Here is an update about the Minke whale we necropsied yesterday in the Eden estuary, St Andrews. This was a 6.35m sub-adult male with clear indications of recent, acute entanglement. With the assistance of staff and students from the Sea Mammal Research Unit (SMRU) we were able to conduct a pretty comprehensive necropsy on the beach during low tide.
There were very characteristic abrasions on the tailstock with evidence of bruising and fluid aspirated into the lungs; all consistent with the animal becoming caught in rope and, being unable to surface and breath, rapidly drowning. Otherwise the animal appeared healthy, although this we will confirm with additional testing.
This is the third cetacean entanglement case this year and looking back over the past 20 years, entanglement is the single most common cause of death diagnosed in minke whales, accounting for over 32% of mortalities in this species and most frequently in creel lines.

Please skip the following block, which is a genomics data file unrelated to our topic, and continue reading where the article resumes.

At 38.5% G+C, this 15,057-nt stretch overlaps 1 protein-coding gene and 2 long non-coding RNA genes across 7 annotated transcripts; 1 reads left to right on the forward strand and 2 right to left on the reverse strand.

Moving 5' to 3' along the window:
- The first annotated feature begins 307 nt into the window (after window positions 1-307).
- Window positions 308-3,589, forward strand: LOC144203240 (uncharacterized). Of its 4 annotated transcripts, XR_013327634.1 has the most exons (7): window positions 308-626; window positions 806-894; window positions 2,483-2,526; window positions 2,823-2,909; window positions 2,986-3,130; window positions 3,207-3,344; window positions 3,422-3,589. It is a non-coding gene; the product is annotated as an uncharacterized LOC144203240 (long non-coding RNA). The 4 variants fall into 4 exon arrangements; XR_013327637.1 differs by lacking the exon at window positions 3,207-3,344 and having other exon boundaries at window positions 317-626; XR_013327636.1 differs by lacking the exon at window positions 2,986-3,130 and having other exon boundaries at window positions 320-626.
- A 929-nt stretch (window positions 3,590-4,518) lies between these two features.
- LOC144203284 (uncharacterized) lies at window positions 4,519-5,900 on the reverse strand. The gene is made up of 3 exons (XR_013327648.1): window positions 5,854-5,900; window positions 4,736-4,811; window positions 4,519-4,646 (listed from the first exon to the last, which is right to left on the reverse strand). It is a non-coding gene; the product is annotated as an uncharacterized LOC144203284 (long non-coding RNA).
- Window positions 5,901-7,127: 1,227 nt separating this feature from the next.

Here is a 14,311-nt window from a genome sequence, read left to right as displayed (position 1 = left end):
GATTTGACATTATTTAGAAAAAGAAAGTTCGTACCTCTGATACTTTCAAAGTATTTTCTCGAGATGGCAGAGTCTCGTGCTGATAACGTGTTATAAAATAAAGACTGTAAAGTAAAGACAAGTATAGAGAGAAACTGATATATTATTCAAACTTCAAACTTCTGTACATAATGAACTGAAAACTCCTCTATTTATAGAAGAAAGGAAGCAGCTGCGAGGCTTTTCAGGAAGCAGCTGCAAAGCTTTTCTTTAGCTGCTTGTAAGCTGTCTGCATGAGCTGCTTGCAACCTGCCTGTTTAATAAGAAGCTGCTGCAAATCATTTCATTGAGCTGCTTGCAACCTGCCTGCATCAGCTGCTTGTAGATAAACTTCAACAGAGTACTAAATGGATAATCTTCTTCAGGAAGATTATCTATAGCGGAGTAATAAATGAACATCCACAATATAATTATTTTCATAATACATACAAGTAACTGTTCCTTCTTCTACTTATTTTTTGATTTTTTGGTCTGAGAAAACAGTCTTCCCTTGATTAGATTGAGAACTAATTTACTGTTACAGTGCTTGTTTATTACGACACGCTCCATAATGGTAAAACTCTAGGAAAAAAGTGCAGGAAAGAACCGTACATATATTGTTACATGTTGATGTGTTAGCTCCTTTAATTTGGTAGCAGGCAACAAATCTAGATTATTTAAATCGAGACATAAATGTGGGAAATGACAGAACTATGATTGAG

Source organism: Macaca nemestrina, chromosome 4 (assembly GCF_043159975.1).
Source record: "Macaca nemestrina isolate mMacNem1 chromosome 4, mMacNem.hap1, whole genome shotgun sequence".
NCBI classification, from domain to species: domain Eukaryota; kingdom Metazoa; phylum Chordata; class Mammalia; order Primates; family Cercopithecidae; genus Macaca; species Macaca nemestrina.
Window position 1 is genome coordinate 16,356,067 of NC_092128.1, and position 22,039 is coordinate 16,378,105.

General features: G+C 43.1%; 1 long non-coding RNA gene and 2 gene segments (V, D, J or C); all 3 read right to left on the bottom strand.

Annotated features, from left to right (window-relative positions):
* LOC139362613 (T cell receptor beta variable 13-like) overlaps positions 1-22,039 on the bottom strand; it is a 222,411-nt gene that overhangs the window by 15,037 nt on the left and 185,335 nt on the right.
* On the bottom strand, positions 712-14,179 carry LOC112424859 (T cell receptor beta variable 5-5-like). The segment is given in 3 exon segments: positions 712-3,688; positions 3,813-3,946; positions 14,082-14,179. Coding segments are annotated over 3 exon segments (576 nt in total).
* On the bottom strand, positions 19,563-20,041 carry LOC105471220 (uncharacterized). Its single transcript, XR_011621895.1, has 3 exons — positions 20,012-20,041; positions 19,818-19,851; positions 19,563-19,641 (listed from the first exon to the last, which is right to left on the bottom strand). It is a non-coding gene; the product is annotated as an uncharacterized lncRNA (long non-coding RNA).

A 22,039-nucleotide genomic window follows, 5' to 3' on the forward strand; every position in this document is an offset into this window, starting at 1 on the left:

Large whale entanglement is a worldwide problem, and aside from being a welfare issue, can, in some species, also pose a significant risk to conservation.
By examining cases such as this, we are however able to better understand how and where these animals become entangled, hopefully leading to better mitigation in future. For this reason we are particularly grateful to all those who took and sent us detailed photographs of the suspected rope marks when the animal was first discovered.
photo credits: Scottish Marine Animal Strandings Scheme